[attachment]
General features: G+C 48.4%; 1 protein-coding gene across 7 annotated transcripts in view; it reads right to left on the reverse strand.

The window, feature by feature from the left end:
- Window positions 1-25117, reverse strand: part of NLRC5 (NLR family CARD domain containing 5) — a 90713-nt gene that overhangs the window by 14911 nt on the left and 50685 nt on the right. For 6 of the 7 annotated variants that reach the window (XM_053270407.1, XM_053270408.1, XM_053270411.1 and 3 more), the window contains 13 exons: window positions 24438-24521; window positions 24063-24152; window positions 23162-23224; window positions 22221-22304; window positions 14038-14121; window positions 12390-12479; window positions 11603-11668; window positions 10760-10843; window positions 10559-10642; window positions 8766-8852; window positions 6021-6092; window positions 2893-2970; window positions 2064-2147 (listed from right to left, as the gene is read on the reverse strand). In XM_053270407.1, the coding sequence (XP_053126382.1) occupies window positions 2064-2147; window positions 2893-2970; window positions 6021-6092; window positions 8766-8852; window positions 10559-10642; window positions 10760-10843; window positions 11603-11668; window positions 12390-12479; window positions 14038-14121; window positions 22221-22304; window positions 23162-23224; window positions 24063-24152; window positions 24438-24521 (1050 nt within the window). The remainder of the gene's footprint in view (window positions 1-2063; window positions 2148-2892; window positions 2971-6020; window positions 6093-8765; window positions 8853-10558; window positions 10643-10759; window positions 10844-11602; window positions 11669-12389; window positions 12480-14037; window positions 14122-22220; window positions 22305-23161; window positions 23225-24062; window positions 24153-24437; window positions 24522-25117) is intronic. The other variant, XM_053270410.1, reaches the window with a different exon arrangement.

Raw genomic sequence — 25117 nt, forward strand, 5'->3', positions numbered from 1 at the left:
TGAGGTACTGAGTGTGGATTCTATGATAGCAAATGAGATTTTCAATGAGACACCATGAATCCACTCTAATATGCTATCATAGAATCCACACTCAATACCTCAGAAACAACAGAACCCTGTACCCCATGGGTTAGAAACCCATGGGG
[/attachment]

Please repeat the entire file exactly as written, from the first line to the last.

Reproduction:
General features: G+C 48.4%; 1 protein-coding gene across 7 annotated transcripts in view; it reads right to left on the reverse strand.

The window, feature by feature from the left end:
- Window positions 1-25117, reverse strand: part of NLRC5 (NLR family CARD domain containing 5) — a 90713-nt gene that overhangs the window by 14911 nt on the left and 50685 nt on the right. For 6 of the 7 annotated variants that reach the window (XM_053270407.1, XM_053270408.1, XM_053270411.1 and 3 more), the window contains 13 exons: window positions 24438-24521; window positions 24063-24152; window positions 23162-23224; window positions 22221-22304; window positions 14038-14121; window positions 12390-12479; window positions 11603-11668; window positions 10760-10843; window positions 10559-10642; window positions 8766-8852; window positions 6021-6092; window positions 2893-2970; window positions 2064-2147 (listed from right to left, as the gene is read on the reverse strand). In XM_053270407.1, the coding sequence (XP_053126382.1) occupies window positions 2064-2147; window positions 2893-2970; window positions 6021-6092; window positions 8766-8852; window positions 10559-10642; window positions 10760-10843; window positions 11603-11668; window positions 12390-12479; window positions 14038-14121; window positions 22221-22304; window positions 23162-23224; window positions 24063-24152; window positions 24438-24521 (1050 nt within the window). The remainder of the gene's footprint in view (window positions 1-2063; window positions 2148-2892; window positions 2971-6020; window positions 6093-8765; window positions 8853-10558; window positions 10643-10759; window positions 10844-11602; window positions 11669-12389; window positions 12480-14037; window positions 14122-22220; window positions 22305-23161; window positions 23225-24062; window positions 24153-24437; window positions 24522-25117) is intronic. The other variant, XM_053270410.1, reaches the window with a different exon arrangement.

Raw genomic sequence — 25117 nt, forward strand, 5'->3', positions numbered from 1 at the left:
TGAGGTACTGAGTGTGGATTCTATGATAGCAAATGAGATTTTCAATGAGACACCATGAATCCACTCTAATATGCTATCATAGAATCCACACTCAATACCTCAGAAACAACAGAACCCTGTACCCCATGGGTTAGAAACCCATGGGG